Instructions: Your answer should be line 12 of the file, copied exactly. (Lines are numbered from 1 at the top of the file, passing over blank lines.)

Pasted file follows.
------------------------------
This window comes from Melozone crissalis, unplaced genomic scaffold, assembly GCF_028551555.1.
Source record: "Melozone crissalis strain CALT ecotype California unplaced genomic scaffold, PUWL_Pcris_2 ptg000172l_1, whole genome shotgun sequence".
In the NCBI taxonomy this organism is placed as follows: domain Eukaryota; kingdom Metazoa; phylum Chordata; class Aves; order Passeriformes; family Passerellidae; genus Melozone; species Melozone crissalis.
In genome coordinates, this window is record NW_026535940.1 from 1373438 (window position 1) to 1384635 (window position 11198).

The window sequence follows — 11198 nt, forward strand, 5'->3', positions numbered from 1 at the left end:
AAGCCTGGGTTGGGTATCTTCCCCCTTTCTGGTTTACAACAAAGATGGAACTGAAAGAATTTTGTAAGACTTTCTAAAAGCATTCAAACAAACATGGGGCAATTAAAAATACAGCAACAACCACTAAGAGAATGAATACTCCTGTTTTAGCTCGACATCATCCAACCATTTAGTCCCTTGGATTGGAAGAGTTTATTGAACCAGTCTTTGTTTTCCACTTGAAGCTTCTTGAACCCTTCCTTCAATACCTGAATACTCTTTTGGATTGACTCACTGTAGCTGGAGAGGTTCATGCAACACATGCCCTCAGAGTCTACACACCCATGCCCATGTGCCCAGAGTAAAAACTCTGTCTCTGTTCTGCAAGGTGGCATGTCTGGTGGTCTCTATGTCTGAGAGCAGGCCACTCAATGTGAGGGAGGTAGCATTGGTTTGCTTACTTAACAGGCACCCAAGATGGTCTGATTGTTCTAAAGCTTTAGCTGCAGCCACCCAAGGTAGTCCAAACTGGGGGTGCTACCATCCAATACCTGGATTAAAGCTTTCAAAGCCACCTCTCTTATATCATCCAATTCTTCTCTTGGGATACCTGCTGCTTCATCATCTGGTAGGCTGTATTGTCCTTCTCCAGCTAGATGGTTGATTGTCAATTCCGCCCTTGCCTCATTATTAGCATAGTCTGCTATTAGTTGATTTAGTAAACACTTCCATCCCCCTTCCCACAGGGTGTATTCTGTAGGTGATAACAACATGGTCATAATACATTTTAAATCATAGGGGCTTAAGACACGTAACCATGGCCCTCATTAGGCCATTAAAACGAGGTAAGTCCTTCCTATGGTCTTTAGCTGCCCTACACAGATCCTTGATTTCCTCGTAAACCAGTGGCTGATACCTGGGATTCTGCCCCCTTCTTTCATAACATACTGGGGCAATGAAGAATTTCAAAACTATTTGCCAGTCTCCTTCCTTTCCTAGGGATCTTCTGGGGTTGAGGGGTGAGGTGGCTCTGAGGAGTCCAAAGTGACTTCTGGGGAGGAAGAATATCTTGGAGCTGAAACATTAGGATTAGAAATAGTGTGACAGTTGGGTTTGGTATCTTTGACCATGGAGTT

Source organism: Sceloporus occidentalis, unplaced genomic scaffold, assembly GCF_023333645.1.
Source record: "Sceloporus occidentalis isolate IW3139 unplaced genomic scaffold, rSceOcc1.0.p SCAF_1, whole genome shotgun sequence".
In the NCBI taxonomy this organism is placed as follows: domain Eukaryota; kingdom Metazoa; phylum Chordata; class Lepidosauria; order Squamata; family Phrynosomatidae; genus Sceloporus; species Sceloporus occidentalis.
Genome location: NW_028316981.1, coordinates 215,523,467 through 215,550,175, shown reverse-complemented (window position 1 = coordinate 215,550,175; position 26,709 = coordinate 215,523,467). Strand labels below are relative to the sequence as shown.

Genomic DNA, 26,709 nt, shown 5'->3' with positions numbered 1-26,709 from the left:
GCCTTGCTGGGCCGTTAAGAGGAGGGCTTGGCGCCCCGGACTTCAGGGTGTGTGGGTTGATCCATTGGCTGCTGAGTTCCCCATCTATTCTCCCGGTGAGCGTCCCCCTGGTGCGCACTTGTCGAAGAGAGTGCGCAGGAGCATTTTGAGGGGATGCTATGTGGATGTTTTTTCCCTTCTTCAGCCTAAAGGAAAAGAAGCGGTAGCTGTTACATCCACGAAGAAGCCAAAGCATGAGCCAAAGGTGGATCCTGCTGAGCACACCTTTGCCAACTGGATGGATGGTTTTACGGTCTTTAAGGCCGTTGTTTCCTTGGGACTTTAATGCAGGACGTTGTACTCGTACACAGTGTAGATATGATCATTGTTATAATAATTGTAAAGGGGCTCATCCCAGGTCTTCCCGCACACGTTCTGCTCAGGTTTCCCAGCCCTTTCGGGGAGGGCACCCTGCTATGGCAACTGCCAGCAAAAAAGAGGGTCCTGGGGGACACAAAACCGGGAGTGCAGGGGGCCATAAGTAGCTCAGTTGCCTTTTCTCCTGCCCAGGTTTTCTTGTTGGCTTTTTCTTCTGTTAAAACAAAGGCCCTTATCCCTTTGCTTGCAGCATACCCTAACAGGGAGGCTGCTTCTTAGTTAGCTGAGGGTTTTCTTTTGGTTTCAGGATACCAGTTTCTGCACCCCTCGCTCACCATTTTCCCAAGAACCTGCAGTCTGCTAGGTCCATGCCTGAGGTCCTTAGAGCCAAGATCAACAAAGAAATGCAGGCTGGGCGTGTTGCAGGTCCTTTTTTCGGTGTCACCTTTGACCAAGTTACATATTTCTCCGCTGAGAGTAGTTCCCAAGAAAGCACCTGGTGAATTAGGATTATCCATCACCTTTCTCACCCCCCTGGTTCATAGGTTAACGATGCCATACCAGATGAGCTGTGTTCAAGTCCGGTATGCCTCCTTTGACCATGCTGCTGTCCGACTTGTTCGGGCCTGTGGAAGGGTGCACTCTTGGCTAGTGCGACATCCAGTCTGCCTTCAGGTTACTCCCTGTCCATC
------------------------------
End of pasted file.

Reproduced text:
GCCTTGCTGGGCCGTTAAGAGGAGGGCTTGGCGCCCCGGACTTCAGGGTGTGTGGGTTGATCCATTGGCTGCTGAGTTCCCCATCTATTCTCCCGGTGAGCGTCCCCCTGGTGCGCACTTGTCGAAGAGAGTGCGCAGGAGCATTTTGAGGGGATGCTATGTGGATGTTTTTTCCCTTCTTCAGCCTAAAGGAAAAGAAGCGGTAGCTGTTACATCCACGAAGAAGCCAAAGCATGAGCCAAAGGTGGATCCTGCTGAGCACACCTTTGCCAACTGGATGGATGGTTTTACGGTCTTTAAGGCCGTTGTTTCCTTGGGACTTTAATGCAGGACGTTGTACTCGTACACAGTGTAGATATGATCATTGTTATAATAATTGTAAAGGGGCTCATCCCAGGTCTTCCCGCACACGTTCTGCTCAGGTTTCCCAGCCCTTTCGGGGAGGGCACCCTGCTATGGCAACTGCCAGCAAAAAAGAGGGTCCTGGGGGACACAAAACCGGGAGTGCAGGGGGCCATAAGTAGCTCAGTTGCCTTTTCTCCTGCCCAGGTTTTCTTGTTGGCTTTTTCTTCTGTTAAAACAAAGGCCCTTATCCCTTTGCTTGCAGCATACCCTAACAGGGAGGCTGCTTCTTAGTTAGCTGAGGGTTTTCTTTTGGTTTCAGGATACCAGTTTCTGCACCCCTCGCTCACCATTTTCCCAAGAACCTGCAGTCTGCTAGGTCCATGCCTGAGGTCCTTAGAGCCAAGATCAACAAAGAAATGCAGGCTGGGCGTGTTGCAGGTCCTTTTTTCGGTGTCACCTTTGACCAAGTTACATATTTCTCCGCTGAGAGTAGTTCCCAAGAAAGCACCTGGTGAATTAGGATTATCCATCACCTTTCTCACCCCCCTGGTTCATAGGTTAACGATGCCATACCAGATGAGCTGTGTTCAAGTCCGGTATGCCTCCTTTGACCATGCTGCTGTCCGACTTGTTCGGGCCTGTGGAAGGGTGCACTCTTGGCTAGTGCGACATCCAGTCTGCCTTCAGGTTACTCCCTGTCCATC